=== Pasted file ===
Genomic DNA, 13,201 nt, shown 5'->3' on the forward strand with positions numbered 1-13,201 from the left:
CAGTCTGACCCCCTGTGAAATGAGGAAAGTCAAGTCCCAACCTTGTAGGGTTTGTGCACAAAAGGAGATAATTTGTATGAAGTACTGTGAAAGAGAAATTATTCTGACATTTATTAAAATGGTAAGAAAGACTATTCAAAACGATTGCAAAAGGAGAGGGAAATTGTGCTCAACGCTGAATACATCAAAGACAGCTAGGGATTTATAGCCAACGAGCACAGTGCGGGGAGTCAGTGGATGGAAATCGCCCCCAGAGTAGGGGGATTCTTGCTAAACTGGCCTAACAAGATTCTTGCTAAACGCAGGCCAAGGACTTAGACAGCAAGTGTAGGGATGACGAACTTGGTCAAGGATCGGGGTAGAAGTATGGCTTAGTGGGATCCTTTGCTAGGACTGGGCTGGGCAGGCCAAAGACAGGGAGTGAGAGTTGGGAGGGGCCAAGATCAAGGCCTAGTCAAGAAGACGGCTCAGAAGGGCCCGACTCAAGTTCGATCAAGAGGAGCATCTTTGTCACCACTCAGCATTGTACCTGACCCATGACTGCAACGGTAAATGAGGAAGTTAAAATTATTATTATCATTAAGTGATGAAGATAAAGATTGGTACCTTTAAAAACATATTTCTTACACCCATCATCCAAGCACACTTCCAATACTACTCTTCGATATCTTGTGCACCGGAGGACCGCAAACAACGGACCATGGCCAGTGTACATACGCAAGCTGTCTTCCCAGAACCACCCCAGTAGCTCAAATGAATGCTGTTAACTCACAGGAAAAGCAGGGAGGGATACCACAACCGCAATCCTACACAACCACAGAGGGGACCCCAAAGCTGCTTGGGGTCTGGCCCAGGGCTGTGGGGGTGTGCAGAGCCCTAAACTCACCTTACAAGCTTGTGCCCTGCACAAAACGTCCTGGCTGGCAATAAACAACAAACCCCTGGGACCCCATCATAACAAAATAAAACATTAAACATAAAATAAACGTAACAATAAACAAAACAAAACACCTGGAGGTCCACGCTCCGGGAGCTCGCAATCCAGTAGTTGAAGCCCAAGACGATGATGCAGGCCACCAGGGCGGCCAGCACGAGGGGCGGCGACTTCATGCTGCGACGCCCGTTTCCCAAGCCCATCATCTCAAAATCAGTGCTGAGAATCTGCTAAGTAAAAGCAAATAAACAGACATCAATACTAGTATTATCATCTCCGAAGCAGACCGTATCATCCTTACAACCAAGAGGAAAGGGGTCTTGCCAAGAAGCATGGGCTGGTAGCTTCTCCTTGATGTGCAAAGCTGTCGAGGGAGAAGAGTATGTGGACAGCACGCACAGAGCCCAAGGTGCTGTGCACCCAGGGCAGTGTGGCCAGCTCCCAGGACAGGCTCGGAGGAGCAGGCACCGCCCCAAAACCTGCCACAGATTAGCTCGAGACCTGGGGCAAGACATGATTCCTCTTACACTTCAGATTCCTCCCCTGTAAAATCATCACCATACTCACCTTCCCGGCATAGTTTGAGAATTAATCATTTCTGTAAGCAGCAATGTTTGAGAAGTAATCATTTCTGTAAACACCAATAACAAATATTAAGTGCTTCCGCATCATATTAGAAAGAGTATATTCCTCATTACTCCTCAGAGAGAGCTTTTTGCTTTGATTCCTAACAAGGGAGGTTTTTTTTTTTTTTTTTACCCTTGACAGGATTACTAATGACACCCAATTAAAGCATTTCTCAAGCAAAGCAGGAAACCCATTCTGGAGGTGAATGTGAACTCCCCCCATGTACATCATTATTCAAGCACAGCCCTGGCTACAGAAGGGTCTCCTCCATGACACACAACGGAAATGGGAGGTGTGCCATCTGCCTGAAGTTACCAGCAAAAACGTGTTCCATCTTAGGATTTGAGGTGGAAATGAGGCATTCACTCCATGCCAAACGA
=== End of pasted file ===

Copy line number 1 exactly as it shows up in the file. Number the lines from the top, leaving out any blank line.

Genomic DNA, 13,201 nt, shown 5'->3' on the forward strand with positions numbered 1-13,201 from the left: